Lutsenko and Tymoshenko are already serving four- and seven-year sentences respectively for abuse of office.
Lutsenko’s new sentence should not add to his prison time, but the ruling means he could remain behind bars even if the European Court of Human Rights rules against his previous conviction. The Strasbourg-based court has already found his arrest on the initial charges illegal but has yet to rule on the actual verdict.
The latest conviction of Lutsenko centres on charges he authorised extension of surveillance of another former official’s driver as part of an investigation into the poisoning of then-presidential candidate Viktor Yuschenko.
Lutsenko, a former interior minister who was earlier charged with abuse of office and embezzlement, denied wrongdoing in both cases.
"This verdict means that no one can defend himself in this country ... there is no justice in this country," Lutsenko told the courtroom from a metal cage where he was seated.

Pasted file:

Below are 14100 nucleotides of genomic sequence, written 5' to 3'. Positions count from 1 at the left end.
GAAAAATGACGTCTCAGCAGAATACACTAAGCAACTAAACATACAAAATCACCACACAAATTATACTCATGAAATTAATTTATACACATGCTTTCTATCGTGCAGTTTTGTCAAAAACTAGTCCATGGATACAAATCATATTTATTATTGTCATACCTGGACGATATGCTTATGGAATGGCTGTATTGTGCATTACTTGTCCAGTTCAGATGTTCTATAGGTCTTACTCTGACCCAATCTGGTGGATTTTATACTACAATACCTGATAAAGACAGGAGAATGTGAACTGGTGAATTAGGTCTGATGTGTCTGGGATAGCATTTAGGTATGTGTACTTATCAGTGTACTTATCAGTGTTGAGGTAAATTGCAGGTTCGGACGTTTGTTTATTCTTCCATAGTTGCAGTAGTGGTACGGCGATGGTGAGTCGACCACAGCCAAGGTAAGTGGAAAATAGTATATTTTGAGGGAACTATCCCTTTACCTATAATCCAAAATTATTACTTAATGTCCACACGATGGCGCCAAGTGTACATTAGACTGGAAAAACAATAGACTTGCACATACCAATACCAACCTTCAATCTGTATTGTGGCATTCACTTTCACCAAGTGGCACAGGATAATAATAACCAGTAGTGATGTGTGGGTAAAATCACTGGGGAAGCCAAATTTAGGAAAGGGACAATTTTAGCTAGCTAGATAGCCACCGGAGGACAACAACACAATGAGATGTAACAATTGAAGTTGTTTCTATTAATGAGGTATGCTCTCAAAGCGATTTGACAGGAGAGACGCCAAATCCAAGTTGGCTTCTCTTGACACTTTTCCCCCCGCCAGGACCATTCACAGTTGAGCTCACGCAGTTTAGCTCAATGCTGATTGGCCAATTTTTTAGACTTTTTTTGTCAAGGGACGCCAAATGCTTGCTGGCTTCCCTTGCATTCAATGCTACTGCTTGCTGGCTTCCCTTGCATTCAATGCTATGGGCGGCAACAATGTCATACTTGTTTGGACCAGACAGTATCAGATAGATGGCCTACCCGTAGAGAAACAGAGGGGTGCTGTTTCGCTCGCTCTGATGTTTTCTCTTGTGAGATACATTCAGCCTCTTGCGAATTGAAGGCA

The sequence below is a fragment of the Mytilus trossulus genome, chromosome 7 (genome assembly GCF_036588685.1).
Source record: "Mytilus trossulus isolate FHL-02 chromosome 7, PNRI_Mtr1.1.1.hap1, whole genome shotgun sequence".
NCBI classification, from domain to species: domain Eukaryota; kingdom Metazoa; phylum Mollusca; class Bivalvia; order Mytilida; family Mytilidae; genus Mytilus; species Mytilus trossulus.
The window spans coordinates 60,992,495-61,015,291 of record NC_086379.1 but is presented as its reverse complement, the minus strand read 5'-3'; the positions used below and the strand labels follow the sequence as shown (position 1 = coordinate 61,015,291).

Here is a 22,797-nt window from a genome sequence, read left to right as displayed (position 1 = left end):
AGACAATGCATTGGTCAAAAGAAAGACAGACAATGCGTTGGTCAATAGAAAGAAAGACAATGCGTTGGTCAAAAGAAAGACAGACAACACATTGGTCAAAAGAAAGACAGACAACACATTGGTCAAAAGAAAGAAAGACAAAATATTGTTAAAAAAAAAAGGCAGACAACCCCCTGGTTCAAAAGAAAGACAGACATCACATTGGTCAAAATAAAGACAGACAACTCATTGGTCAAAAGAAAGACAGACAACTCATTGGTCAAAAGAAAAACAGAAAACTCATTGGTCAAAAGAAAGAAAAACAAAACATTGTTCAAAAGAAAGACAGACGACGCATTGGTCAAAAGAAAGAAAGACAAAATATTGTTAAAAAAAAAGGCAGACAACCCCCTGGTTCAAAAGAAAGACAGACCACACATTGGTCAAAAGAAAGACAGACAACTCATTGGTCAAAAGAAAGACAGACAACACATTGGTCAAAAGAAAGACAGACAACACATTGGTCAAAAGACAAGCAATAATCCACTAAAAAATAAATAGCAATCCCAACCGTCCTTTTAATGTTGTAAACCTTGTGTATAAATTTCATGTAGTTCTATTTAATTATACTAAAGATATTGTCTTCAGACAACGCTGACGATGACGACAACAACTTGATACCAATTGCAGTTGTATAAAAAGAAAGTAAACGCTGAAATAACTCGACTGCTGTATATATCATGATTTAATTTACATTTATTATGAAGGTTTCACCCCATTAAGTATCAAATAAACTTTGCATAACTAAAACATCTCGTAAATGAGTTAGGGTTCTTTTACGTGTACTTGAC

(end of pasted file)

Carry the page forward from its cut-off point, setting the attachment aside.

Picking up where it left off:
Both Tymoshenko and Lutsenko are prevented from registering as candidates for the 28 October parliamentary elections (see background) because of their convictions.
Reuters quoted Lutsenko’s lawyer, Oleksiy Bohdanets, as saying that Lutsenko would appeal.
Tymoshenko was convicted for abuse of office last October and sentenced to seven years in prison in a case that has damaged Ukraine's relations with the West.
The European Union and the United States say Tymoshenko's jailing and the prosecution of Lutsenko were examples of selective justice.
After she lost the 2010 presidential election to President Viktor Yanukovich in a close run-off, Tymoshenko and a number of her allies faced criminal charges in what she described as a campaign of repression.
Two other former members of Tymoshenko’s cabinet have also been pursued by prosecutors. One, ex-economy minister Bohdan Danylyshyn, has been granted political asylum in the Czech Republic.
Tymoshenko herself is appealing her conviction and at the same time faces trial on fresh charges of tax evasion and embezzlement.